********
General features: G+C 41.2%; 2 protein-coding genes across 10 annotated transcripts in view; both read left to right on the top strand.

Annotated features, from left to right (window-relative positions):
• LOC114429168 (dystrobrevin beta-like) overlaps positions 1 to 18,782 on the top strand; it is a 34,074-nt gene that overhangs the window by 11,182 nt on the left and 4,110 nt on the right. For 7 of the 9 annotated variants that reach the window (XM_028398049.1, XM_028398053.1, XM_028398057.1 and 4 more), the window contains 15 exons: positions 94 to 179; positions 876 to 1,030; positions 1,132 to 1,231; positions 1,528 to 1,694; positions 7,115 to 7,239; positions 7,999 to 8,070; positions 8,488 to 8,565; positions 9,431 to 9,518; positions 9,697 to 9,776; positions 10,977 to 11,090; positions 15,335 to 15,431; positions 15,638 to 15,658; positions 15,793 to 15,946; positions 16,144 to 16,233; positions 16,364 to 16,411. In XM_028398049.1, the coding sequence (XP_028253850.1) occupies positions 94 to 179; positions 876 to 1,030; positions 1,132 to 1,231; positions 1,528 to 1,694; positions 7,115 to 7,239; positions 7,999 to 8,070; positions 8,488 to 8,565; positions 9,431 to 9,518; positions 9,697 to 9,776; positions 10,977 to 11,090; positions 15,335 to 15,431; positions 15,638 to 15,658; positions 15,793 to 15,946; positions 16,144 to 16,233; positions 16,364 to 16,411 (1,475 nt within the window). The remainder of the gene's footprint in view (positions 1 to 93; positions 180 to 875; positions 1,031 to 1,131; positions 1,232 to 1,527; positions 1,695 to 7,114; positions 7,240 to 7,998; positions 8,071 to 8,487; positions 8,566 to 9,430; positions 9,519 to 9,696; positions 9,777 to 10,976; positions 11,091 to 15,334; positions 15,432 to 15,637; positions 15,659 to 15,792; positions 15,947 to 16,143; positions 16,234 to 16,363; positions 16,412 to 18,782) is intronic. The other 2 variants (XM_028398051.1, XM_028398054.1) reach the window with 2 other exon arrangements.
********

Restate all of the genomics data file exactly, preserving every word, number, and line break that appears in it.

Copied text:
General features: G+C 41.2%; 2 protein-coding genes across 10 annotated transcripts in view; both read left to right on the top strand.

Annotated features, from left to right (window-relative positions):
• LOC114429168 (dystrobrevin beta-like) overlaps positions 1 to 18,782 on the top strand; it is a 34,074-nt gene that overhangs the window by 11,182 nt on the left and 4,110 nt on the right. For 7 of the 9 annotated variants that reach the window (XM_028398049.1, XM_028398053.1, XM_028398057.1 and 4 more), the window contains 15 exons: positions 94 to 179; positions 876 to 1,030; positions 1,132 to 1,231; positions 1,528 to 1,694; positions 7,115 to 7,239; positions 7,999 to 8,070; positions 8,488 to 8,565; positions 9,431 to 9,518; positions 9,697 to 9,776; positions 10,977 to 11,090; positions 15,335 to 15,431; positions 15,638 to 15,658; positions 15,793 to 15,946; positions 16,144 to 16,233; positions 16,364 to 16,411. In XM_028398049.1, the coding sequence (XP_028253850.1) occupies positions 94 to 179; positions 876 to 1,030; positions 1,132 to 1,231; positions 1,528 to 1,694; positions 7,115 to 7,239; positions 7,999 to 8,070; positions 8,488 to 8,565; positions 9,431 to 9,518; positions 9,697 to 9,776; positions 10,977 to 11,090; positions 15,335 to 15,431; positions 15,638 to 15,658; positions 15,793 to 15,946; positions 16,144 to 16,233; positions 16,364 to 16,411 (1,475 nt within the window). The remainder of the gene's footprint in view (positions 1 to 93; positions 180 to 875; positions 1,031 to 1,131; positions 1,232 to 1,527; positions 1,695 to 7,114; positions 7,240 to 7,998; positions 8,071 to 8,487; positions 8,566 to 9,430; positions 9,519 to 9,696; positions 9,777 to 10,976; positions 11,091 to 15,334; positions 15,432 to 15,637; positions 15,659 to 15,792; positions 15,947 to 16,143; positions 16,234 to 16,363; positions 16,412 to 18,782) is intronic. The other 2 variants (XM_028398051.1, XM_028398054.1) reach the window with 2 other exon arrangements.